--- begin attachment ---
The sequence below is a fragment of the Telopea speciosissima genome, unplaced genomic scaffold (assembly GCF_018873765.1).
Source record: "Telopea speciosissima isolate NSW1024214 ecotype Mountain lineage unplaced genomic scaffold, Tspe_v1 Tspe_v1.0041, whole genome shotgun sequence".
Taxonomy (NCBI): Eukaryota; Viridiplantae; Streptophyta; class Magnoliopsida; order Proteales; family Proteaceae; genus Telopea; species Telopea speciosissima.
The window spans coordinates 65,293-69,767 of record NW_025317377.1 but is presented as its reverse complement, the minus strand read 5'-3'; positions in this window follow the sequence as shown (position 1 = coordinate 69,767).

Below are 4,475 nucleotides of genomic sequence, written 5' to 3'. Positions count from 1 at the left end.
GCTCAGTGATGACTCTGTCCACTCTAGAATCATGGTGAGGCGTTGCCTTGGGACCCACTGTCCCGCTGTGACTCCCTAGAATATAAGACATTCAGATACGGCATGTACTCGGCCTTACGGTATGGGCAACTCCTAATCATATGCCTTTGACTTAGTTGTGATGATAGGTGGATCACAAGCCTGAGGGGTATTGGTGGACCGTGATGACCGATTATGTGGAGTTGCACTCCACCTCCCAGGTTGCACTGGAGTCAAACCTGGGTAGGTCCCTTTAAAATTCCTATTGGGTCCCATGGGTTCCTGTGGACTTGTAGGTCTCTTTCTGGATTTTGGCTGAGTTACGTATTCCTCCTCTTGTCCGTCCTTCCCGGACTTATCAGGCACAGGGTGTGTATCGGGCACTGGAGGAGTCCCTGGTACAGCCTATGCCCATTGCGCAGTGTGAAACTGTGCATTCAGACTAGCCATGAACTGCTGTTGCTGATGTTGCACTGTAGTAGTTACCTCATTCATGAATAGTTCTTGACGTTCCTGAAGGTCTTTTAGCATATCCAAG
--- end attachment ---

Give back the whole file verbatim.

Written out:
The sequence below is a fragment of the Telopea speciosissima genome, unplaced genomic scaffold (assembly GCF_018873765.1).
Source record: "Telopea speciosissima isolate NSW1024214 ecotype Mountain lineage unplaced genomic scaffold, Tspe_v1 Tspe_v1.0041, whole genome shotgun sequence".
Taxonomy (NCBI): Eukaryota; Viridiplantae; Streptophyta; class Magnoliopsida; order Proteales; family Proteaceae; genus Telopea; species Telopea speciosissima.
The window spans coordinates 65,293-69,767 of record NW_025317377.1 but is presented as its reverse complement, the minus strand read 5'-3'; positions in this window follow the sequence as shown (position 1 = coordinate 69,767).

Below are 4,475 nucleotides of genomic sequence, written 5' to 3'. Positions count from 1 at the left end.
GCTCAGTGATGACTCTGTCCACTCTAGAATCATGGTGAGGCGTTGCCTTGGGACCCACTGTCCCGCTGTGACTCCCTAGAATATAAGACATTCAGATACGGCATGTACTCGGCCTTACGGTATGGGCAACTCCTAATCATATGCCTTTGACTTAGTTGTGATGATAGGTGGATCACAAGCCTGAGGGGTATTGGTGGACCGTGATGACCGATTATGTGGAGTTGCACTCCACCTCCCAGGTTGCACTGGAGTCAAACCTGGGTAGGTCCCTTTAAAATTCCTATTGGGTCCCATGGGTTCCTGTGGACTTGTAGGTCTCTTTCTGGATTTTGGCTGAGTTACGTATTCCTCCTCTTGTCCGTCCTTCCCGGACTTATCAGGCACAGGGTGTGTATCGGGCACTGGAGGAGTCCCTGGTACAGCCTATGCCCATTGCGCAGTGTGAAACTGTGCATTCAGACTAGCCATGAACTGCTGTTGCTGATGTTGCACTGTAGTAGTTACCTCATTCATGAATAGTTCTTGACGTTCCTGAAGGTCTTTTAGCATATCCAAG